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High-frequency indicators signalling a collapse ahead for many sectors: Nomura economist

Prospects for the economy are not looking encouraging at all.

, ETMarkets.com|
Last Updated: Jun 02, 2020, 04.43 PM IST
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The government over the weekend said most businesses will reopen on June 8.
NEW DELHI: As India takes the first steps to return to normalcy from two-and-a-half months’ lockdown, a leading economist said high-frequency indicators are foretelling a major collapse ahead for various sectors.

Prospects for the economy are not looking encouraging at all. The country will not just battle a sharp rise in virus cases but also a demand destruction of unprecedented levels, said Sonal Varma, MD and Chief Economist (India and Asia ex-Japan), Nomura.

The government over the weekend said most businesses will reopen on June 8. Estimate as of early April showed the economy was operating at 25 per cent capacity, which increased to 60 per cent by April 20 when the first round of easing was announced. In early May, the same increased to 70 per cent and the same will be substantially higher from June 8.

“Covid-19 will lead to much weaker final demand and cause a bigger shock to not just bank balance sheets but also households, companies and the government. The medium-term outlook for India is a lot more negative,” Varma said.

Collapsing economy
Speaking at the Nomura Investment Forum Asia 2020, she said the hit on consumptions and services have been substantial and unprecedented.

“The biggest hit in growth will be in the April-June period. Our expectation is GDP will be down 15-20 per cent year-on-year for that quarter. Second quarter growth is likely to be a complete write-off,” she said.

Varma, however, highlighted that some of the consumer discretionary sectors like auto may see an immediate surge in sales due to pentup demand but once this phase gets over, there will be a phase of ‘new normal’ demand. And that phase will be at much lower than the pre-Covid levels as consumers will vie for cash.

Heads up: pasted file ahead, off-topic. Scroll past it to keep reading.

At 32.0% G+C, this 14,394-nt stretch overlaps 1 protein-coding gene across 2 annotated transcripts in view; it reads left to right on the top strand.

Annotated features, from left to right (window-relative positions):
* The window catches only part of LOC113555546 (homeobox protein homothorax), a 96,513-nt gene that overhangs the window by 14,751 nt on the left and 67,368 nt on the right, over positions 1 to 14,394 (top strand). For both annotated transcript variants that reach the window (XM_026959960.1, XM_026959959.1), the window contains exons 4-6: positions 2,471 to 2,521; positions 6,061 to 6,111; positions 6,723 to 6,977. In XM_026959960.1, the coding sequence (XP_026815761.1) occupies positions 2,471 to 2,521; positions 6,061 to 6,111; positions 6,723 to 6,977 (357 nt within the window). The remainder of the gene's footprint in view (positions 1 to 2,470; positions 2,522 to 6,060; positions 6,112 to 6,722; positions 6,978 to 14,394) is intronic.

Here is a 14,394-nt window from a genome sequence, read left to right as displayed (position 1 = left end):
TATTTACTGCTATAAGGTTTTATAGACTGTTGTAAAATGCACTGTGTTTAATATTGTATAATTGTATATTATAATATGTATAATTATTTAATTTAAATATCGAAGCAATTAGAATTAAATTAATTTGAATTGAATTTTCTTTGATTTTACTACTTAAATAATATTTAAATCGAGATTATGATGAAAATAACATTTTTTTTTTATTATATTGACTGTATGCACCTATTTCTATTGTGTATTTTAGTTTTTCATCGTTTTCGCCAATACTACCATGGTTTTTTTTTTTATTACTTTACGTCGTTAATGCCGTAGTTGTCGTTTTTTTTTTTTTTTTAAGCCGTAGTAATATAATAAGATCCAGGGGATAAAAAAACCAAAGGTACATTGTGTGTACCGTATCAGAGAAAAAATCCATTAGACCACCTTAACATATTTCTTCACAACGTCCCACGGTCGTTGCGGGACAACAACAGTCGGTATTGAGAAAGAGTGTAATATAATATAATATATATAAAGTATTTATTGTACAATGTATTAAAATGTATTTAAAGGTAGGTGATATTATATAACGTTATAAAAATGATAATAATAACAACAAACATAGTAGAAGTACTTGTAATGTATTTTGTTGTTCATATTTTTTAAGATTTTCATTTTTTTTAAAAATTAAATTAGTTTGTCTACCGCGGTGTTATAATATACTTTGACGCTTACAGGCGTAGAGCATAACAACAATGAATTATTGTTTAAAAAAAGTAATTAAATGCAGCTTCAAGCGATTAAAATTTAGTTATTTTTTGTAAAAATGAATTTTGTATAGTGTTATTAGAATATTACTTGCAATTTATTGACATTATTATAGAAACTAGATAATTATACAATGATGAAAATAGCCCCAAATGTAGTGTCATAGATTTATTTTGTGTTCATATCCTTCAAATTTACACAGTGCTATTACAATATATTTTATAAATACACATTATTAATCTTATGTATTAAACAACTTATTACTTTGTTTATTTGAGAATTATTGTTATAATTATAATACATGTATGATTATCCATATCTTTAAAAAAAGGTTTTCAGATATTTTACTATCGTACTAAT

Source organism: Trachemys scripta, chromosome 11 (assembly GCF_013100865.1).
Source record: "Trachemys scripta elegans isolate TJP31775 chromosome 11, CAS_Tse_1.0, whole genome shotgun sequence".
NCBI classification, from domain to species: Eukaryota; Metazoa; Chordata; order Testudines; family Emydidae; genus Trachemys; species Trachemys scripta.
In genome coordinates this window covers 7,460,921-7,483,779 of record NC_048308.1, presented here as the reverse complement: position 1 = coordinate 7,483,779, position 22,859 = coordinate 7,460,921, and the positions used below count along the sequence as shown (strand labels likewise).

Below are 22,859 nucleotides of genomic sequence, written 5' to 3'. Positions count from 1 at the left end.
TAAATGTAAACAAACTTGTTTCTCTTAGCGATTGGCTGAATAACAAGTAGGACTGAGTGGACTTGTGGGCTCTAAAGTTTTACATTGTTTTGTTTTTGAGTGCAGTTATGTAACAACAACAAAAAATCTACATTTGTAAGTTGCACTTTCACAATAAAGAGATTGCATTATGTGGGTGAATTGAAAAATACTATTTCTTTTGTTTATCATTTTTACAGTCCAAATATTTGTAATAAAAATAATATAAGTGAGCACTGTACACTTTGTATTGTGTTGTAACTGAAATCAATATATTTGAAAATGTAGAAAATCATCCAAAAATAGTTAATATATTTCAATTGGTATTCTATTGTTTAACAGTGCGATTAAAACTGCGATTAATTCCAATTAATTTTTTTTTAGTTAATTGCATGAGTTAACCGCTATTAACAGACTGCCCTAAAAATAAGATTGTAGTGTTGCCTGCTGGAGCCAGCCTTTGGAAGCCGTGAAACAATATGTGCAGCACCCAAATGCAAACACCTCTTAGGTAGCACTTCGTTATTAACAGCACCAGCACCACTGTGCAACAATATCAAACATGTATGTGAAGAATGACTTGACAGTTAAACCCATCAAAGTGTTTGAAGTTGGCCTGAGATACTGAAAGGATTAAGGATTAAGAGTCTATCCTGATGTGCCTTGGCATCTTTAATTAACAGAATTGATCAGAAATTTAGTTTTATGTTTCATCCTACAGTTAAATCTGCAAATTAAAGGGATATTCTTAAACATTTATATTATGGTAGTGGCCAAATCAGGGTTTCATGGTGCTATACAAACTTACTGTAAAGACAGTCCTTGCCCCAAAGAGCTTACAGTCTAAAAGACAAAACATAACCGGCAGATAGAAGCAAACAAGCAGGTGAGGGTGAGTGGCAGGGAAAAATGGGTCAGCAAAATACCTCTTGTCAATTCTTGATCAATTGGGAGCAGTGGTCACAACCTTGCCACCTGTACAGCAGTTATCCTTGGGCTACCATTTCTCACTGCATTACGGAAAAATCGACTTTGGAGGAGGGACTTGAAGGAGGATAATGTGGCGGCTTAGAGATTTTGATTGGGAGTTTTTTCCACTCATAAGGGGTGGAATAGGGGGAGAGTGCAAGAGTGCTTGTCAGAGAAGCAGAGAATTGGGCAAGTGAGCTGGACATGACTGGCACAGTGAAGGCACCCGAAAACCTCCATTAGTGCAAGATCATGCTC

The auto sector, which reported zero sales in April, saw some recovery in May, but the numbers were still far from the pre-Covid levels. Thanks to the expected recovery, shares of automakers have since seen a jump. Nifty Auto index has gained over 9 per cent in last one month, led by a 27 per cent surge in M&M shares.

Nomura said India’s economy will contract 4.8 per cent year-on-year during FY21, but will bounce back to grow 7.9 per cent next financial year on a significantly lower base.

Concerned by the growth outlook, Moody’s on Monday downgraded India’s sovereign rating to the lowest investment grade. But Varma does not see a further downgrade to ‘junk’ status anytime soon, “as rating agencies set a very high bar to cross to that level.”

“Rating agencies will wait to see whether there is a material deterioration before they ‘junk’ India. So, at a minimum, we are looking at six months of waiting period before any action, which is enough time for us to take a call if India is moving towards that status,” the leading economist said.

She, however, said going by the commentary from Fitch, it is likely to downgrade India’s outlook to ‘negative’. S&P, however, may take a little longer to decide if it wants to take a similar step.

Corporates & jobs